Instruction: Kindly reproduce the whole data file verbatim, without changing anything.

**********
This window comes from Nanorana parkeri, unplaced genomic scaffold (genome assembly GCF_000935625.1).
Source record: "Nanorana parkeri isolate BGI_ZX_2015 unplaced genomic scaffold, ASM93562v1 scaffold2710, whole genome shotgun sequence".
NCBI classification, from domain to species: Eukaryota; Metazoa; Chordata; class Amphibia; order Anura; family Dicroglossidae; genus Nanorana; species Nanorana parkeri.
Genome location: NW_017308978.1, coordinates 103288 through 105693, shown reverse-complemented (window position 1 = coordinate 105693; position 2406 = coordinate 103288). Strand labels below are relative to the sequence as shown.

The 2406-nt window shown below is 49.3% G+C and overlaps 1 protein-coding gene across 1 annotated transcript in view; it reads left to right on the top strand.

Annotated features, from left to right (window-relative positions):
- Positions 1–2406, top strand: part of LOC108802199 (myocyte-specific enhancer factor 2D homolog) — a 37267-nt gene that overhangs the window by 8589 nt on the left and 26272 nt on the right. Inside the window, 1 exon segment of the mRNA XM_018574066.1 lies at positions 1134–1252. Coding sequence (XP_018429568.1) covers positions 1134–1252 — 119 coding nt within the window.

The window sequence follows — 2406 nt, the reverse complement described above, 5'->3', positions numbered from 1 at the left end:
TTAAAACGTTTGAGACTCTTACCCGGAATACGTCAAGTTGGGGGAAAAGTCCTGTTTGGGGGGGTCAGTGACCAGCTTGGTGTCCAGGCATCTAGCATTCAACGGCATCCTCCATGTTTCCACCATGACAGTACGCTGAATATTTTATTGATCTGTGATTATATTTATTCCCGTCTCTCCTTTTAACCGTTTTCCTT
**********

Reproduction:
This window comes from Nanorana parkeri, unplaced genomic scaffold (genome assembly GCF_000935625.1).
Source record: "Nanorana parkeri isolate BGI_ZX_2015 unplaced genomic scaffold, ASM93562v1 scaffold2710, whole genome shotgun sequence".
NCBI classification, from domain to species: Eukaryota; Metazoa; Chordata; class Amphibia; order Anura; family Dicroglossidae; genus Nanorana; species Nanorana parkeri.
Genome location: NW_017308978.1, coordinates 103288 through 105693, shown reverse-complemented (window position 1 = coordinate 105693; position 2406 = coordinate 103288). Strand labels below are relative to the sequence as shown.

The 2406-nt window shown below is 49.3% G+C and overlaps 1 protein-coding gene across 1 annotated transcript in view; it reads left to right on the top strand.

Annotated features, from left to right (window-relative positions):
- Positions 1–2406, top strand: part of LOC108802199 (myocyte-specific enhancer factor 2D homolog) — a 37267-nt gene that overhangs the window by 8589 nt on the left and 26272 nt on the right. Inside the window, 1 exon segment of the mRNA XM_018574066.1 lies at positions 1134–1252. Coding sequence (XP_018429568.1) covers positions 1134–1252 — 119 coding nt within the window.

The window sequence follows — 2406 nt, the reverse complement described above, 5'->3', positions numbered from 1 at the left end:
TTAAAACGTTTGAGACTCTTACCCGGAATACGTCAAGTTGGGGGAAAAGTCCTGTTTGGGGGGGTCAGTGACCAGCTTGGTGTCCAGGCATCTAGCATTCAACGGCATCCTCCATGTTTCCACCATGACAGTACGCTGAATATTTTATTGATCTGTGATTATATTTATTCCCGTCTCTCCTTTTAACCGTTTTCCTT